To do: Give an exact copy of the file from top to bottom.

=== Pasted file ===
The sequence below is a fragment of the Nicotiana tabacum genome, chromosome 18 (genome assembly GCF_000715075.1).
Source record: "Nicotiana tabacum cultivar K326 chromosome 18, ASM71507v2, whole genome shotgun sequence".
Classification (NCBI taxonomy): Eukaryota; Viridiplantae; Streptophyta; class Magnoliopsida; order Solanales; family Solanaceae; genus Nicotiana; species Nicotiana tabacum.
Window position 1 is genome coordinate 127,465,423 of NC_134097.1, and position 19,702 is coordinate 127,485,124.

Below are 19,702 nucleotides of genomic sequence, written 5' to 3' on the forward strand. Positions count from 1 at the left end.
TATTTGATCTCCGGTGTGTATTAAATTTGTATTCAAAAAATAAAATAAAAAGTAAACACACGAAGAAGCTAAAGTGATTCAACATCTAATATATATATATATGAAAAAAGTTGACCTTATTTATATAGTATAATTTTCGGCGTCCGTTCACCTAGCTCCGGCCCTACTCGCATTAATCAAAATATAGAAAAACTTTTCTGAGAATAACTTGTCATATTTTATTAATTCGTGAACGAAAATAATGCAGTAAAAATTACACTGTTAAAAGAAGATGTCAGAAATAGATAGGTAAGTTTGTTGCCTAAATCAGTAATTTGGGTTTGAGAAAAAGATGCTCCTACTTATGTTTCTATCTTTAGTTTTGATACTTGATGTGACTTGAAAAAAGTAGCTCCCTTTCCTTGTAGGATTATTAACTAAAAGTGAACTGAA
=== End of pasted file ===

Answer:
The sequence below is a fragment of the Nicotiana tabacum genome, chromosome 18 (genome assembly GCF_000715075.1).
Source record: "Nicotiana tabacum cultivar K326 chromosome 18, ASM71507v2, whole genome shotgun sequence".
Classification (NCBI taxonomy): Eukaryota; Viridiplantae; Streptophyta; class Magnoliopsida; order Solanales; family Solanaceae; genus Nicotiana; species Nicotiana tabacum.
Window position 1 is genome coordinate 127,465,423 of NC_134097.1, and position 19,702 is coordinate 127,485,124.

Below are 19,702 nucleotides of genomic sequence, written 5' to 3' on the forward strand. Positions count from 1 at the left end.
TATTTGATCTCCGGTGTGTATTAAATTTGTATTCAAAAAATAAAATAAAAAGTAAACACACGAAGAAGCTAAAGTGATTCAACATCTAATATATATATATATGAAAAAAGTTGACCTTATTTATATAGTATAATTTTCGGCGTCCGTTCACCTAGCTCCGGCCCTACTCGCATTAATCAAAATATAGAAAAACTTTTCTGAGAATAACTTGTCATATTTTATTAATTCGTGAACGAAAATAATGCAGTAAAAATTACACTGTTAAAAGAAGATGTCAGAAATAGATAGGTAAGTTTGTTGCCTAAATCAGTAATTTGGGTTTGAGAAAAAGATGCTCCTACTTATGTTTCTATCTTTAGTTTTGATACTTGATGTGACTTGAAAAAAGTAGCTCCCTTTCCTTGTAGGATTATTAACTAAAAGTGAACTGAA